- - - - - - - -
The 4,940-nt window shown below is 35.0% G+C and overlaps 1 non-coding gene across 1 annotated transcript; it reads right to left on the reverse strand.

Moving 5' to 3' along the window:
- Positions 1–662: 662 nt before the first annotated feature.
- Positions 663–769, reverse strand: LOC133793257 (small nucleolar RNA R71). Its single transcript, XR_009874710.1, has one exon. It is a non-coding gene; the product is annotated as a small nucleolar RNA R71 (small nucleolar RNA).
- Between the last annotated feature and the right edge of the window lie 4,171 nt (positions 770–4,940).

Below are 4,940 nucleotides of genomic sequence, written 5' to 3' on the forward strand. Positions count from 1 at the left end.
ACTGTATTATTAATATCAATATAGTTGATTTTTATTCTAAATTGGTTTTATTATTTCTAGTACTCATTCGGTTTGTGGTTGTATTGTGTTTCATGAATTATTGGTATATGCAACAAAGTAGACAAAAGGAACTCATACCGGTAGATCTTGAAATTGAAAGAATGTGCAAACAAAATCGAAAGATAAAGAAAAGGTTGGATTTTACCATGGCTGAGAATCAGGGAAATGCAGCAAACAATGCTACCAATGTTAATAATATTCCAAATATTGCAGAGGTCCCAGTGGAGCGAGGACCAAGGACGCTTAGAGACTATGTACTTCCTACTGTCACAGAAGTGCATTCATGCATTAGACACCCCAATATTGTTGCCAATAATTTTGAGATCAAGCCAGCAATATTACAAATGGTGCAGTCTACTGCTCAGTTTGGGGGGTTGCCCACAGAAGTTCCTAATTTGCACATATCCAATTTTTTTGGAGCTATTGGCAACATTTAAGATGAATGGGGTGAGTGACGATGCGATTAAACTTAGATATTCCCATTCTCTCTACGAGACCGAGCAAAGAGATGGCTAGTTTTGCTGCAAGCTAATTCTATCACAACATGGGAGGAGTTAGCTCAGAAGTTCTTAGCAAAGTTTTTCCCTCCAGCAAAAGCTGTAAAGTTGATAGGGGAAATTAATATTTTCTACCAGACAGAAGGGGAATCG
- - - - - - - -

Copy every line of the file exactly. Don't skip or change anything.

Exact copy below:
The 4,940-nt window shown below is 35.0% G+C and overlaps 1 non-coding gene across 1 annotated transcript; it reads right to left on the reverse strand.

Moving 5' to 3' along the window:
- Positions 1–662: 662 nt before the first annotated feature.
- Positions 663–769, reverse strand: LOC133793257 (small nucleolar RNA R71). Its single transcript, XR_009874710.1, has one exon. It is a non-coding gene; the product is annotated as a small nucleolar RNA R71 (small nucleolar RNA).
- Between the last annotated feature and the right edge of the window lie 4,171 nt (positions 770–4,940).

Below are 4,940 nucleotides of genomic sequence, written 5' to 3' on the forward strand. Positions count from 1 at the left end.
ACTGTATTATTAATATCAATATAGTTGATTTTTATTCTAAATTGGTTTTATTATTTCTAGTACTCATTCGGTTTGTGGTTGTATTGTGTTTCATGAATTATTGGTATATGCAACAAAGTAGACAAAAGGAACTCATACCGGTAGATCTTGAAATTGAAAGAATGTGCAAACAAAATCGAAAGATAAAGAAAAGGTTGGATTTTACCATGGCTGAGAATCAGGGAAATGCAGCAAACAATGCTACCAATGTTAATAATATTCCAAATATTGCAGAGGTCCCAGTGGAGCGAGGACCAAGGACGCTTAGAGACTATGTACTTCCTACTGTCACAGAAGTGCATTCATGCATTAGACACCCCAATATTGTTGCCAATAATTTTGAGATCAAGCCAGCAATATTACAAATGGTGCAGTCTACTGCTCAGTTTGGGGGGTTGCCCACAGAAGTTCCTAATTTGCACATATCCAATTTTTTTGGAGCTATTGGCAACATTTAAGATGAATGGGGTGAGTGACGATGCGATTAAACTTAGATATTCCCATTCTCTCTACGAGACCGAGCAAAGAGATGGCTAGTTTTGCTGCAAGCTAATTCTATCACAACATGGGAGGAGTTAGCTCAGAAGTTCTTAGCAAAGTTTTTCCCTCCAGCAAAAGCTGTAAAGTTGATAGGGGAAATTAATATTTTCTACCAGACAGAAGGGGAATCG